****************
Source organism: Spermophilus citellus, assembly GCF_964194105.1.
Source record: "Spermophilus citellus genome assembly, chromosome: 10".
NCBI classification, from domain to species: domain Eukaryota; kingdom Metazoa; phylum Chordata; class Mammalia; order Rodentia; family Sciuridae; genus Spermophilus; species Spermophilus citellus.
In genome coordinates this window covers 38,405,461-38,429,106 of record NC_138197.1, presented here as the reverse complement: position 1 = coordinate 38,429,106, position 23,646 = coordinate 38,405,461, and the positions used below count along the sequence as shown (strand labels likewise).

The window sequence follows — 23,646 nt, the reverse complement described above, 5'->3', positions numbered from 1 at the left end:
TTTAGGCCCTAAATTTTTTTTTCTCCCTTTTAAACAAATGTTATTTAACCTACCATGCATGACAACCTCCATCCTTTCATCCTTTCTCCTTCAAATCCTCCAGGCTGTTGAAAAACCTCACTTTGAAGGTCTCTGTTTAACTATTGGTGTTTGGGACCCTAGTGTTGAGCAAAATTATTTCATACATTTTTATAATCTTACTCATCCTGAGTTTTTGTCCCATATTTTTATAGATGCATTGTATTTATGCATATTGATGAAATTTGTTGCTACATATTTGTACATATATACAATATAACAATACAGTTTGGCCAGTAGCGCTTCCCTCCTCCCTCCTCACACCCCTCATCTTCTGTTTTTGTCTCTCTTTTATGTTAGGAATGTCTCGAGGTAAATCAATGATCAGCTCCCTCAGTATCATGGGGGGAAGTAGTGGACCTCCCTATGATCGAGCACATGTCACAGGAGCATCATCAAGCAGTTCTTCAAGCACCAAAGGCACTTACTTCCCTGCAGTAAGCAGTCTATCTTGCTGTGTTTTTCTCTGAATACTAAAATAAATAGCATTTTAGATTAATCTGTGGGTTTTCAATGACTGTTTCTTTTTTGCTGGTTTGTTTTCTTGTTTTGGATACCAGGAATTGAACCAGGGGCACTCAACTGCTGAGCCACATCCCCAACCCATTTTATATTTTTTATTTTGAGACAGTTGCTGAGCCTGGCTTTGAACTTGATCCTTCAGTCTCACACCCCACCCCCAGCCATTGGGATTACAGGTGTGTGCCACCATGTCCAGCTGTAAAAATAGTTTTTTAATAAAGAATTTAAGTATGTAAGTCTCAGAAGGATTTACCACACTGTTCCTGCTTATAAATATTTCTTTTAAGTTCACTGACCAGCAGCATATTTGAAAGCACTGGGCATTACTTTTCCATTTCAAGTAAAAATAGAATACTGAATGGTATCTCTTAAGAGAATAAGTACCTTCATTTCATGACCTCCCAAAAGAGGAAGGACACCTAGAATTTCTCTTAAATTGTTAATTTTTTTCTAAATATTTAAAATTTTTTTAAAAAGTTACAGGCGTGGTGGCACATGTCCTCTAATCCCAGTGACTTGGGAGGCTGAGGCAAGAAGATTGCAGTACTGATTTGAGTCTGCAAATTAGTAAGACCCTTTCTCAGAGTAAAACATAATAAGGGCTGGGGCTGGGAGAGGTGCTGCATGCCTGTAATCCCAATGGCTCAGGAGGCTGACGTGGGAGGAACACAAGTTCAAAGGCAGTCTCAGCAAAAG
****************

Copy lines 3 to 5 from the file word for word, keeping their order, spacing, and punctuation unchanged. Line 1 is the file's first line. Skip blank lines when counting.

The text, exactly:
NCBI classification, from domain to species: domain Eukaryota; kingdom Metazoa; phylum Chordata; class Mammalia; order Rodentia; family Sciuridae; genus Spermophilus; species Spermophilus citellus.
In genome coordinates this window covers 38,405,461-38,429,106 of record NC_138197.1, presented here as the reverse complement: position 1 = coordinate 38,429,106, position 23,646 = coordinate 38,405,461, and the positions used below count along the sequence as shown (strand labels likewise).

The window sequence follows — 23,646 nt, the reverse complement described above, 5'->3', positions numbered from 1 at the left end: